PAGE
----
If Concussion Symptoms Persist, You May Have Post-Concussion Syndrome

If Concussion Symptoms Persist, You May Have Post-Concussion Syndrome
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Head trauma is never good news. But with prompt treatment, most people who suffer a concussion will see symptoms go away within weeks, according to the Mayo Clinic. In some cases, however, a head injury can lead to troubling symptoms for months — a condition known as post-concussion syndrome (PCS).


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Most Concussions Resolve Quickly

"A concussion occurs any time there is a hit or force to the head that results in immediate symptoms," says Michael Alosco, PhD, an assistant professor of neurology and co-director of the Boston University Alzheimer's Disease Center. "These can include dizziness, confusion, balance problems, nausea, vomiting or headache. Even those hits that are referred to as 'dings' or getting your 'bell rung' can be concussions."


"Loss of consciousness can happen too, but certainly is not needed for a concussion to occur," Alosco says. The bottom line, he says, is that "no concussion is the same, and the symptoms — both in terms of type and onset — are very different."

And that means it's best to err on the side of caution: When in doubt, anyone with a head injury should stop whatever they're doing and get clinically evaluated right away. The good news, he says, is that when treatment is sought and administered quickly, concussion patients typically go on to a full recovery within one to two weeks.


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Symptoms Can Last for Months

Despite the quick recovery for many, some concussion patients go on to have prolonged symptoms, Alosco warns. According to the Concussion Legacy Foundation (CLF), anywhere between 5 and 30 percent of people who have a concussion will develop long-lasting symptoms that endure far beyond the usual time frame for recovery.


Patient experiences vary, however. Headache is by far the most common physical symptom, CLF notes. Other people may experience neck pain, lightheadedness, dizziness and sensitivity to light or noise. Still others may be plagued with ringing in the ears, blurry vision or a decrease in the ability to taste or smell normally, Mayo notes.

Physical symptoms are only part of the problem. People with post-concussion syndrome can have difficulties with memory, attention or focus, according to CLF. Poor sleep is another common issue — sleeping too much at first and then having trouble falling asleep. Mood issues may surface that make people feel anxious, irritable or depressed, the foundation points out.


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In some instances, symptoms are constant, even while the person is completely inactive. Others with PCS experience symptoms only while actively exercising or mentally stressed.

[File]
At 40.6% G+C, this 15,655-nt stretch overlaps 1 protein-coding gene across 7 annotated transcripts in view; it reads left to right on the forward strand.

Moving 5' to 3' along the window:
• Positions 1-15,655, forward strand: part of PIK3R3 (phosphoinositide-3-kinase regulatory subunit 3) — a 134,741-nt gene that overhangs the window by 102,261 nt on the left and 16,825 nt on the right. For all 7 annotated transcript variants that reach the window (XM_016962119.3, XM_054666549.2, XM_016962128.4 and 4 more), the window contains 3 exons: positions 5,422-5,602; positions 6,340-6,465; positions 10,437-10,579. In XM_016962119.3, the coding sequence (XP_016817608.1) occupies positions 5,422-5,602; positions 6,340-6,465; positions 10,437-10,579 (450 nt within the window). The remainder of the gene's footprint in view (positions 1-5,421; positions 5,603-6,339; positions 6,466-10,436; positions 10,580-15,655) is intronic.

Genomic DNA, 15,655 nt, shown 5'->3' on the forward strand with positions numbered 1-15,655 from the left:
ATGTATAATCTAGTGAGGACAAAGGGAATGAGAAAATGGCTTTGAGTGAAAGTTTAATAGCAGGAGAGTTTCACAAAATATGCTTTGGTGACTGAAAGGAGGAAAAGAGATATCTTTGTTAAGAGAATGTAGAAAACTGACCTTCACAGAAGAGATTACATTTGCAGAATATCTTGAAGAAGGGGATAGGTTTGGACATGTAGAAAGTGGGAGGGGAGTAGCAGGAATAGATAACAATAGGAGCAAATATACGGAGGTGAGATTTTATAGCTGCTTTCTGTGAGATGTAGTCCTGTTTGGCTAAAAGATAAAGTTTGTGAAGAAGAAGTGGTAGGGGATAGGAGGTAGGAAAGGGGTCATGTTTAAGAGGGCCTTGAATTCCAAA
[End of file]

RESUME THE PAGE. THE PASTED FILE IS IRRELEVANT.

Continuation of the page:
But the persistence of symptoms means that most people with PCS suffer when it comes to their quality of life. Adult patients often find it hard to focus and are liable to experience upheavals in both their personal and professional lives. Children can end up feeling isolated, after repeatedly missing out on school and social activities.


What Causes Post-Concussion Syndrome?

It's not clear why some concussion patients develop post-concussion syndrome and others don't. There isn't clear proof that more severe head trauma raises the risk for PCS, according to the Mayo Clinic.

However, the clinic does say that there are some indications that people who have a history of depression, stress, anxiety, post-traumatic stress disorder or poor coping skills may face a higher risk.


"And the severity of initial symptoms is a strong predictor of who will go on to have lasting symptoms," adds Alosco. "A pre-injury history of mental health illness or headaches is also a predictor of slower recovery."

Is Rest the Best Treatment?

Unfortunately, there's no specific treatment that can help people with post-concussion syndrome achieve a faster recovery. The most effective way is for patients to get physical and mental rest, allowing the brain's natural recovery process to work its wonders, the foundation says.


For people who are especially slow to recover, doctors may recommend one of several "active treatments" to relieve symptoms. Someone with mood issues may go for cognitive behavioral therapy, for example. A balance issue might be treated with vestibular therapy. In addition, some peer-reviewed research, including a May 2016 review in ​Physical Medicine and Rehabilitation Clinics of North America,​ suggests light aerobic activity under doctor supervision may be helpful. The International Concussion Society agrees: exercise can help normalize post-concussion symptoms.

Caution: Do not begin an active treatment program without consulting a physician first. Encouragingly, the Concussion Legacy Foundation stresses that post-concussion syndrome is not a progressive illness, nor is it degenerative. And PCS symptoms do eventually dissipate. In fact, even if it takes longer than most would prefer, the majority of people with PCS will go on to a full recovery.



Is this an emergency? If you are experiencing serious medical symptoms, please see the National Library of Medicine’s list of signs you need emergency medical attention or call 911.

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